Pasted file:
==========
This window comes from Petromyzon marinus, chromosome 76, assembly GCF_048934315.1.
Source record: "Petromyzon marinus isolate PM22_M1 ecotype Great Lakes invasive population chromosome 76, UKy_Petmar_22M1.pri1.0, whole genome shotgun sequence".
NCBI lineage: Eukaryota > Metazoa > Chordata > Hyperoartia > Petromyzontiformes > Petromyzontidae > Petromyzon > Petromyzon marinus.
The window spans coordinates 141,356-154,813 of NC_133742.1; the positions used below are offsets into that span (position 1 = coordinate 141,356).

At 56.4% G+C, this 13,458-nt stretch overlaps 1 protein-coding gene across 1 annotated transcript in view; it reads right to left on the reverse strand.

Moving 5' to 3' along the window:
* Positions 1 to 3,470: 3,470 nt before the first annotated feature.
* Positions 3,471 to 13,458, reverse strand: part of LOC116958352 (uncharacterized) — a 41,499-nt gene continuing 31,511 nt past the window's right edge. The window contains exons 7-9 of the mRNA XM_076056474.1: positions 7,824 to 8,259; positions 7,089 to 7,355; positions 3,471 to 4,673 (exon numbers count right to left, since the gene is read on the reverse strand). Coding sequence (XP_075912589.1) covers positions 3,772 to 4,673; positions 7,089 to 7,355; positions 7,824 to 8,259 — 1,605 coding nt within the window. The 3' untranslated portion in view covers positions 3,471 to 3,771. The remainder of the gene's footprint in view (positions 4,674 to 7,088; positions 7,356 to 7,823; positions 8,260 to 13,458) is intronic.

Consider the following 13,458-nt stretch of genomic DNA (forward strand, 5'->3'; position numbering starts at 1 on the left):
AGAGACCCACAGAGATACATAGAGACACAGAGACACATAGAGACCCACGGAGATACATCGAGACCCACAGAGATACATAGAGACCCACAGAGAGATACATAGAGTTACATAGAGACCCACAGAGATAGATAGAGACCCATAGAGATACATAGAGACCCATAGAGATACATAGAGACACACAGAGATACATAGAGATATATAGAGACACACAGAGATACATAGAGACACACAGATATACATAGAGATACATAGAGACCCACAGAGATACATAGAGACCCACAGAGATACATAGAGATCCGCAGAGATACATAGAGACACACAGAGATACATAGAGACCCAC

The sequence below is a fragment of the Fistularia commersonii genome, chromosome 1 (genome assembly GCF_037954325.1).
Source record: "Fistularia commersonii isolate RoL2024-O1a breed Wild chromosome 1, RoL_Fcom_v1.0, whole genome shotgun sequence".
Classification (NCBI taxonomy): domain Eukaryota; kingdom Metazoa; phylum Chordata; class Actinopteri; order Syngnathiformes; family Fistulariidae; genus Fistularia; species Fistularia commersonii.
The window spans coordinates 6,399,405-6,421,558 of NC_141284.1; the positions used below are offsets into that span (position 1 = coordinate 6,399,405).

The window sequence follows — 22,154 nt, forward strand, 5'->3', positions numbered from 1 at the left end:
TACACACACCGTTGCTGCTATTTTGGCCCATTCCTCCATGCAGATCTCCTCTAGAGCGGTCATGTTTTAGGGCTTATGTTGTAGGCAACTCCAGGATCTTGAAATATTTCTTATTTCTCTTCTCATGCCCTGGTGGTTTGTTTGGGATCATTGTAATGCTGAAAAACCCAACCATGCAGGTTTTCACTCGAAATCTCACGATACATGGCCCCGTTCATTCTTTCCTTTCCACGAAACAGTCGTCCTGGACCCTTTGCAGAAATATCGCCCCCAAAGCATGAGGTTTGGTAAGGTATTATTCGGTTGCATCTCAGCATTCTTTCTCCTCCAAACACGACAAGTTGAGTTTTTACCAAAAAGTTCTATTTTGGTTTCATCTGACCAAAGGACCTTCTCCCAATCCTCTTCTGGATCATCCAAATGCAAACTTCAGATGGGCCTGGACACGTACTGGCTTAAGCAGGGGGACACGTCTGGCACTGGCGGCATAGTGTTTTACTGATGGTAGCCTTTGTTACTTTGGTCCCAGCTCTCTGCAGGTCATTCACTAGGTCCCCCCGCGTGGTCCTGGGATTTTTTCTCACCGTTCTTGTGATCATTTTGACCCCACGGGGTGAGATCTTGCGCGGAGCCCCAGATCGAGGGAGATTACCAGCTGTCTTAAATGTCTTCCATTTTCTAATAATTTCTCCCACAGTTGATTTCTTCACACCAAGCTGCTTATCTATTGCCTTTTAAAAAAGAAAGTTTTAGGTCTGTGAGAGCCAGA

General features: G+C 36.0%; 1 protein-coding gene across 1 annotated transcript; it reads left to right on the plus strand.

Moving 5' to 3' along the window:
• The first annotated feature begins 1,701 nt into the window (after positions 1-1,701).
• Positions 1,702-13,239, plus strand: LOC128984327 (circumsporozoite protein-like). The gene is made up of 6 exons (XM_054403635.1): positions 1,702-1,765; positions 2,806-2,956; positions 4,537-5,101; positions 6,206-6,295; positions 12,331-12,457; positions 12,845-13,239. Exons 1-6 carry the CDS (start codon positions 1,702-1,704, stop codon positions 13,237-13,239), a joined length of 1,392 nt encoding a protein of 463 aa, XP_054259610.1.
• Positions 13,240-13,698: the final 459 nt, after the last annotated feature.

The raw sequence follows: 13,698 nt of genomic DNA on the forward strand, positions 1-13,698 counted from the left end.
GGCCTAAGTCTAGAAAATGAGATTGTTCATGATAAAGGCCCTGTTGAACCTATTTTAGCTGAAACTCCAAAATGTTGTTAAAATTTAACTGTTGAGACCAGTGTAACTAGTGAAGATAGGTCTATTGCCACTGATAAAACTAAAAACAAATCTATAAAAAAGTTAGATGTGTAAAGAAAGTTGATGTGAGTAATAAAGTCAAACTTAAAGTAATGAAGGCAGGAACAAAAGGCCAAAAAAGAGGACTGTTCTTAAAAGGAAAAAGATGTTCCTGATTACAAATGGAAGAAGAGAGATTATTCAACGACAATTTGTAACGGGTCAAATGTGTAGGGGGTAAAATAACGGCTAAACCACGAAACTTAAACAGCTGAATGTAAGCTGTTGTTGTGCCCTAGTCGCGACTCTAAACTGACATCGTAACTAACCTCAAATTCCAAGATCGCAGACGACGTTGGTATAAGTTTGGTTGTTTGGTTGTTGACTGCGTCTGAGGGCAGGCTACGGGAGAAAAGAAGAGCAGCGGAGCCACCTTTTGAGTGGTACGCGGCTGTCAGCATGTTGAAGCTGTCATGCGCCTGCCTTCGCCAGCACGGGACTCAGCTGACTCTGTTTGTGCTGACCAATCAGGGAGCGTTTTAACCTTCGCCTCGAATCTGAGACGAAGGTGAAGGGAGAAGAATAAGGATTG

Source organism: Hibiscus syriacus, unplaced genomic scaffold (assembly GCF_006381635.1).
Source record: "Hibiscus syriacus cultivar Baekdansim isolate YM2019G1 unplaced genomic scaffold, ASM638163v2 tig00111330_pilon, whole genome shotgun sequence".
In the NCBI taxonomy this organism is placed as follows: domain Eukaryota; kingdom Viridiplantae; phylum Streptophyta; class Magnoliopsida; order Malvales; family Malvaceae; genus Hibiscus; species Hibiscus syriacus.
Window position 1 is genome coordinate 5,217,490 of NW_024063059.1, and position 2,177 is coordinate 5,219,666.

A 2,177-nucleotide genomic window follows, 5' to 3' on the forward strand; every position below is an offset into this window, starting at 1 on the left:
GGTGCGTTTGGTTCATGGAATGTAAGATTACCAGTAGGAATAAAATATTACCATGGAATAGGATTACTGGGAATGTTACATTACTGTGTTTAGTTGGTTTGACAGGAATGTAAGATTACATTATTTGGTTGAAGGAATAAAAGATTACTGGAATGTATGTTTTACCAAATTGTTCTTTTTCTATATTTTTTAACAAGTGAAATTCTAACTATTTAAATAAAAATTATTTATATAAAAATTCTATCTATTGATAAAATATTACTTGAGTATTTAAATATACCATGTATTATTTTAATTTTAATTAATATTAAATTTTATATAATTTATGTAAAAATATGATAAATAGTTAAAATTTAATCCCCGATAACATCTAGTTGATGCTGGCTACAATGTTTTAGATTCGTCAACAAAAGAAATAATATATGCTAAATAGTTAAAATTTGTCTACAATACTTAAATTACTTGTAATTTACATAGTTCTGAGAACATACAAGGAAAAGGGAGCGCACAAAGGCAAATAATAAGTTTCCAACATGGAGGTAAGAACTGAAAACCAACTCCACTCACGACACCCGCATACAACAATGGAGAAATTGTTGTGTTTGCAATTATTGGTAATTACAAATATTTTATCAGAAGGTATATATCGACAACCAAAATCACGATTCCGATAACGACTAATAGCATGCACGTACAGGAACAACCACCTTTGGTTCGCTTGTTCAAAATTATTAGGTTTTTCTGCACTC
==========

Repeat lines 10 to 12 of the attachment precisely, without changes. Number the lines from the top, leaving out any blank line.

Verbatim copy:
AGAGACCCACAGAGATACATAGAGACACAGAGACACATAGAGACCCACGGAGATACATCGAGACCCACAGAGATACATAGAGACCCACAGAGAGATACATAGAGTTACATAGAGACCCACAGAGATAGATAGAGACCCATAGAGATACATAGAGACCCATAGAGATACATAGAGACACACAGAGATACATAGAGATATATAGAGACACACAGAGATACATAGAGACACACAGATATACATAGAGATACATAGAGACCCACAGAGATACATAGAGACCCACAGAGATACATAGAGATCCGCAGAGATACATAGAGACACACAGAGATACATAGAGACCCAC

The sequence below is a fragment of the Fistularia commersonii genome, chromosome 1 (genome assembly GCF_037954325.1).
Source record: "Fistularia commersonii isolate RoL2024-O1a breed Wild chromosome 1, RoL_Fcom_v1.0, whole genome shotgun sequence".